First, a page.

Discovering Your Legal Options When Child Abandonment Occurs
A prospective client once called to say: “My husband packed up and moved out, abandoning my kids and me. Can he be charged with abandonment? What can I do?”
The answer is that you were not abandoned, by any legal definition, but that the action could have significant consequences. Delaware is a no-fault divorce state, which means that you only need to state that the marriage is irretrievably broken and that there is no likelihood of reconciliation. Any of the following meet the definition of irretrievably broken:
- Voluntary separation
- Separation caused by your spouse’s misconduct
- Separation caused by your spouse’s mental illness
- Separation caused by incompatibility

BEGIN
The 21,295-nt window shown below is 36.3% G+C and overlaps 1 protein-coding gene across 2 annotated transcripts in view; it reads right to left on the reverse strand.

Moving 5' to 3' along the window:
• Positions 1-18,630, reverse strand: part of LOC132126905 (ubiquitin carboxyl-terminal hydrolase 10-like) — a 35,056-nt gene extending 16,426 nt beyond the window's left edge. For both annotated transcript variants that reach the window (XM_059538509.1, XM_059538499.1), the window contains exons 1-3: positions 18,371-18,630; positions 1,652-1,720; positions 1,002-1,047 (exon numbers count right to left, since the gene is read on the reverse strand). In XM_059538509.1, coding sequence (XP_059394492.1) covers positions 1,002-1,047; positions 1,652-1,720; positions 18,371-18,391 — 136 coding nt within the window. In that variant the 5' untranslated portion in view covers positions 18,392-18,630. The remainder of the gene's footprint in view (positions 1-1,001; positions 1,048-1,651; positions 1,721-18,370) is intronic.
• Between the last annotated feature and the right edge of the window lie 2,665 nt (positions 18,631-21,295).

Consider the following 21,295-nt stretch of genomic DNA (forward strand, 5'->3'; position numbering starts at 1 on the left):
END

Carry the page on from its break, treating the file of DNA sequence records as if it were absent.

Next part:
If your spouse has left you, you may want to file for separation and divorce, to protect yourself against financial actions your spouse may take that will affect you. You will likely want to file a petition for custody of the children and another for payment of child support.
Wilmington Child Abandonment Attorneys
When you have questions like this, you need to discuss them with a competent, sympathetic family lawyer like Jennifer Mensinger, Rachelle Cutrona, or Jennifer Ellsworth-Aults. It is difficult, in the midst of family turmoil, to have a clear understanding of what lies ahead. Our attorneys are sensitive to this uncertainty, and can explain what happens next and what your options are.
New Castle County Spousal Abandonment Attorneys
Family law problems deserve superior representation. Call the Wilmington child abandonment attorneys at Poole, Mensinger, Cutrona & Ellsworth-Aults, at 302-358-2679 or contact us by email. First consultations at Poole, Mensinger, Cutrona & Ellsworth-Aults, are offered at a discounted rate. We accept Visa, Mastercard and Discover.